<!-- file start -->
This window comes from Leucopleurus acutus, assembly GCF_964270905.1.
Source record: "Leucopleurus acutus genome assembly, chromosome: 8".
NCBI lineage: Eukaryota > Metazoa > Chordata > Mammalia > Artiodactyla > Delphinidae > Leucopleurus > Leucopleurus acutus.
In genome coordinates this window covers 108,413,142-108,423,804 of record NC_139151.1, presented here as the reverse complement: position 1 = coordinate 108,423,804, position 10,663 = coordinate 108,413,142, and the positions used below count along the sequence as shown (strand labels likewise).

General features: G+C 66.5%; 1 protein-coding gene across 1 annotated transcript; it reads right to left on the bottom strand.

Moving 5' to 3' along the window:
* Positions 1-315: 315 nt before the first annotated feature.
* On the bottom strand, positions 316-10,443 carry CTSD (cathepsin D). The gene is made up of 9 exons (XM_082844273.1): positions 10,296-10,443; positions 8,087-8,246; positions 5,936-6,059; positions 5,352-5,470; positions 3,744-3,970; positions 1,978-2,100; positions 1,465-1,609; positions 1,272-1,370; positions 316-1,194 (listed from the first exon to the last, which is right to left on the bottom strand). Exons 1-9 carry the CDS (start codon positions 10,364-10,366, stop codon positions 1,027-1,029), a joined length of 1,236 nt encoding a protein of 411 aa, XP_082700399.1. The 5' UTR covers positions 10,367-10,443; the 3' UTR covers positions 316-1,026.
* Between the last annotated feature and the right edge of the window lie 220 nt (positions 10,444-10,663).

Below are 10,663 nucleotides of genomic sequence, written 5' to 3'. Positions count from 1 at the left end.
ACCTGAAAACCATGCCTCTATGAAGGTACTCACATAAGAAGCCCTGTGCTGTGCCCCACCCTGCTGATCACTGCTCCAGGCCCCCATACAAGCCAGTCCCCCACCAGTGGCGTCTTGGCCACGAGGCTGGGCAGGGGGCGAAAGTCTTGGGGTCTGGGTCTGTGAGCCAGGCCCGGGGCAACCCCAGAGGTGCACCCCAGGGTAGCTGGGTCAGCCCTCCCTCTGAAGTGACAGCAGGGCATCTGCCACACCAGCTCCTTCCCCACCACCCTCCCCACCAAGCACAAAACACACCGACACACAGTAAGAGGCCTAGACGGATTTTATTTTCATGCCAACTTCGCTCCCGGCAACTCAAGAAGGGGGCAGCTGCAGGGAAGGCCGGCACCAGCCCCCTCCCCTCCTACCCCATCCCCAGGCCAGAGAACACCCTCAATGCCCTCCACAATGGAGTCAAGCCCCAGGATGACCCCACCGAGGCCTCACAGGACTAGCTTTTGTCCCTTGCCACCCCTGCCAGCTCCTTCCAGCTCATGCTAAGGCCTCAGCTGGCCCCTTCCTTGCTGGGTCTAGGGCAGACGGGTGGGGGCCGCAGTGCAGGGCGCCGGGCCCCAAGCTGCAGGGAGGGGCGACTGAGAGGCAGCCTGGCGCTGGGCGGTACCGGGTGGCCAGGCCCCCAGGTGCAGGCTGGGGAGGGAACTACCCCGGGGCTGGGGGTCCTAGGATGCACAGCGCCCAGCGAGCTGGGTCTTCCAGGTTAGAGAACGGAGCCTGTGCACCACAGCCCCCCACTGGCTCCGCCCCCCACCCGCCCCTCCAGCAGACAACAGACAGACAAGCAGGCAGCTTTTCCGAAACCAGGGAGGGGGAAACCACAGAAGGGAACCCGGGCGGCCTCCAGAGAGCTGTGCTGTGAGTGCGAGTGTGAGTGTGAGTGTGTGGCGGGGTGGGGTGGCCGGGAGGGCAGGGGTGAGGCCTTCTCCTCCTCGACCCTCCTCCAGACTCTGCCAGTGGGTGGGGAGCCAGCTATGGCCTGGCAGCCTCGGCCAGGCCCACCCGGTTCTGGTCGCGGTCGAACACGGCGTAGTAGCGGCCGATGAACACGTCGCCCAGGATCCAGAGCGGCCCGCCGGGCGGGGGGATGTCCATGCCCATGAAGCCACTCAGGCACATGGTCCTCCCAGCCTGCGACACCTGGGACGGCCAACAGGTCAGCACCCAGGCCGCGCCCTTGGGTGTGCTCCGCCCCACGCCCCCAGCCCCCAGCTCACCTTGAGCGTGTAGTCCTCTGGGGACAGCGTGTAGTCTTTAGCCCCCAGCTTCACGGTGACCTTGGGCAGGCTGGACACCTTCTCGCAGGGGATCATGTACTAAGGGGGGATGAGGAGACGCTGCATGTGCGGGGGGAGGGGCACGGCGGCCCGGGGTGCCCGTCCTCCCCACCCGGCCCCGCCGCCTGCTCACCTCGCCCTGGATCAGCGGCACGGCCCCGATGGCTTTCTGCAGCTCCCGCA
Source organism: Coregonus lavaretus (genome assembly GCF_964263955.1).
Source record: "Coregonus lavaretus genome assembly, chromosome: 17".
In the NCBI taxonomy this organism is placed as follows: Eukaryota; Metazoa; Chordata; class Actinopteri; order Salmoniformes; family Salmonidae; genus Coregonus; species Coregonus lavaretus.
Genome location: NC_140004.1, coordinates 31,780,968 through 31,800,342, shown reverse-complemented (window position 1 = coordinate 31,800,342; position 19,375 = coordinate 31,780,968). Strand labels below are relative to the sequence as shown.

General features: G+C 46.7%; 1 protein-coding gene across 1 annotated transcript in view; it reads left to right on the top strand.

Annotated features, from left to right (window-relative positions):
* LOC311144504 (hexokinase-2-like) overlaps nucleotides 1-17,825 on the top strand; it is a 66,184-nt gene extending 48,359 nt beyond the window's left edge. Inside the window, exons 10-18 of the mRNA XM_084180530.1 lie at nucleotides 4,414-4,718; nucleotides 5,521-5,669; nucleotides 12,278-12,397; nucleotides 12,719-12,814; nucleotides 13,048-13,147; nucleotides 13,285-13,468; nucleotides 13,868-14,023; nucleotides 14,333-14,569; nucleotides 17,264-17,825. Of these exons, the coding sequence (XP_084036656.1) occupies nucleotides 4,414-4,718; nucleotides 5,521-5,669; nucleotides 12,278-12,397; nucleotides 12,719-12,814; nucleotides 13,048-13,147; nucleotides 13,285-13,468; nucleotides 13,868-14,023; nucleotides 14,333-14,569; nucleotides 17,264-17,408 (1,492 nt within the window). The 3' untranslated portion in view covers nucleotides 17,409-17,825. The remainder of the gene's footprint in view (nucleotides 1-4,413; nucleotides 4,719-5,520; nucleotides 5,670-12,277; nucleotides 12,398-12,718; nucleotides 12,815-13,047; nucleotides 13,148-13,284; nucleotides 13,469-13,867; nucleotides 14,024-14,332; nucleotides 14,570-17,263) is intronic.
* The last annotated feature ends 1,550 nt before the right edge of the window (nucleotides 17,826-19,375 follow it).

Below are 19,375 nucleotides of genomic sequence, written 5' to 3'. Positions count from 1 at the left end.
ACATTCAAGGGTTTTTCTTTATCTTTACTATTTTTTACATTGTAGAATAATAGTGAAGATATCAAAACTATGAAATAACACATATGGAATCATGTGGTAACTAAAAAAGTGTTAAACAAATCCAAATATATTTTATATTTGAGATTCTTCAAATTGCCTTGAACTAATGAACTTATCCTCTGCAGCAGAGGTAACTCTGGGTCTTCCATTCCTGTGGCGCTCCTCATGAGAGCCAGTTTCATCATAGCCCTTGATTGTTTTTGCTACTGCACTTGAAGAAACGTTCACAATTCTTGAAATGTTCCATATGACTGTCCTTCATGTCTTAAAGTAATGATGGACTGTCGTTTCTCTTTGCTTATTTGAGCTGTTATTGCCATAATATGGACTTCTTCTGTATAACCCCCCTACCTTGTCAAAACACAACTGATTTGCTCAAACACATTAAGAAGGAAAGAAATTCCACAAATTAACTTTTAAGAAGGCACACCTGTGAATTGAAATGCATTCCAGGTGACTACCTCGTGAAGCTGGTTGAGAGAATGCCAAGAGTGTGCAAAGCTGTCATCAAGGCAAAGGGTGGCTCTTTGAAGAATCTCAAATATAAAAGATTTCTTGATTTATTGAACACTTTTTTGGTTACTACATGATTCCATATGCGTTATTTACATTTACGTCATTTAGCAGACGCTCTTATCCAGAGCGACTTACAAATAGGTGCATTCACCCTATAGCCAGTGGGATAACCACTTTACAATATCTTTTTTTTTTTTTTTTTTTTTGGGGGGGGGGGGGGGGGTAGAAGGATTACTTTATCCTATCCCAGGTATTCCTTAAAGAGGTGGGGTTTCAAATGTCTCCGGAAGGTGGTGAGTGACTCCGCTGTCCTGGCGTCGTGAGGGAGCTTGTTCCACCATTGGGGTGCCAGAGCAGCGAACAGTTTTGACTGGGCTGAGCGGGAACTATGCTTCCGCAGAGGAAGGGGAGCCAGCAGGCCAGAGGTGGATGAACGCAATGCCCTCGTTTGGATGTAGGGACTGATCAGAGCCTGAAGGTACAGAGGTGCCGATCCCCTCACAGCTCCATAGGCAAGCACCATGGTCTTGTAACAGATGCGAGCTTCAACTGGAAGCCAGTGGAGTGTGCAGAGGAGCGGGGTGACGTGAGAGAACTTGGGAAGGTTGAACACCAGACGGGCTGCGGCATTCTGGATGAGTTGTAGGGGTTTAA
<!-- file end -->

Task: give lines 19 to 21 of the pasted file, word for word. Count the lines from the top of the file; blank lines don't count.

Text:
* The last annotated feature ends 1,550 nt before the right edge of the window (nucleotides 17,826-19,375 follow it).

Below are 19,375 nucleotides of genomic sequence, written 5' to 3'. Positions count from 1 at the left end.
ACATTCAAGGGTTTTTCTTTATCTTTACTATTTTTTACATTGTAGAATAATAGTGAAGATATCAAAACTATGAAATAACACATATGGAATCATGTGGTAACTAAAAAAGTGTTAAACAAATCCAAATATATTTTATATTTGAGATTCTTCAAATTGCCTTGAACTAATGAACTTATCCTCTGCAGCAGAGGTAACTCTGGGTCTTCCATTCCTGTGGCGCTCCTCATGAGAGCCAGTTTCATCATAGCCCTTGATTGTTTTTGCTACTGCACTTGAAGAAACGTTCACAATTCTTGAAATGTTCCATATGACTGTCCTTCATGTCTTAAAGTAATGATGGACTGTCGTTTCTCTTTGCTTATTTGAGCTGTTATTGCCATAATATGGACTTCTTCTGTATAACCCCCCTACCTTGTCAAAACACAACTGATTTGCTCAAACACATTAAGAAGGAAAGAAATTCCACAAATTAACTTTTAAGAAGGCACACCTGTGAATTGAAATGCATTCCAGGTGACTACCTCGTGAAGCTGGTTGAGAGAATGCCAAGAGTGTGCAAAGCTGTCATCAAGGCAAAGGGTGGCTCTTTGAAGAATCTCAAATATAAAAGATTTCTTGATTTATTGAACACTTTTTTGGTTACTACATGATTCCATATGCGTTATTTACATTTACGTCATTTAGCAGACGCTCTTATCCAGAGCGACTTACAAATAGGTGCATTCACCCTATAGCCAGTGGGATAACCACTTTACAATATCTTTTTTTTTTTTTTTTTTTTTGGGGGGGGGGGGGGGGGTAGAAGGATTACTTTATCCTATCCCAGGTATTCCTTAAAGAGGTGGGGTTTCAAATGTCTCCGGAAGGTGGTGAGTGACTCCGCTGTCCTGGCGTCGTGAGGGAGCTTGTTCCACCATTGGGGTGCCAGAGCAGCGAACAGTTTTGACTGGGCTGAGCGGGAACTATGCTTCCGCAGAGGAAGGGGAGCCAGCAGGCCAGAGGTGGATGAACGCAATGCCCTCGTTTGGATGTAGGGACTGATCAGAGCCTGAAGGTACAGAGGTGCCGATCCCCTCACAGCTCCATAGGCAAGCACCATGGTCTTGTAACAGATGCGAGCTTCAACTGGAAGCCAGTGGAGTGTGCAGAGGAGCGGGGTGACGTGAGAGAACTTGGGAAGGTTGAACACCAGACGGGCTGCGGCATTCTGGATGAGTTGTAGGGGTTTAA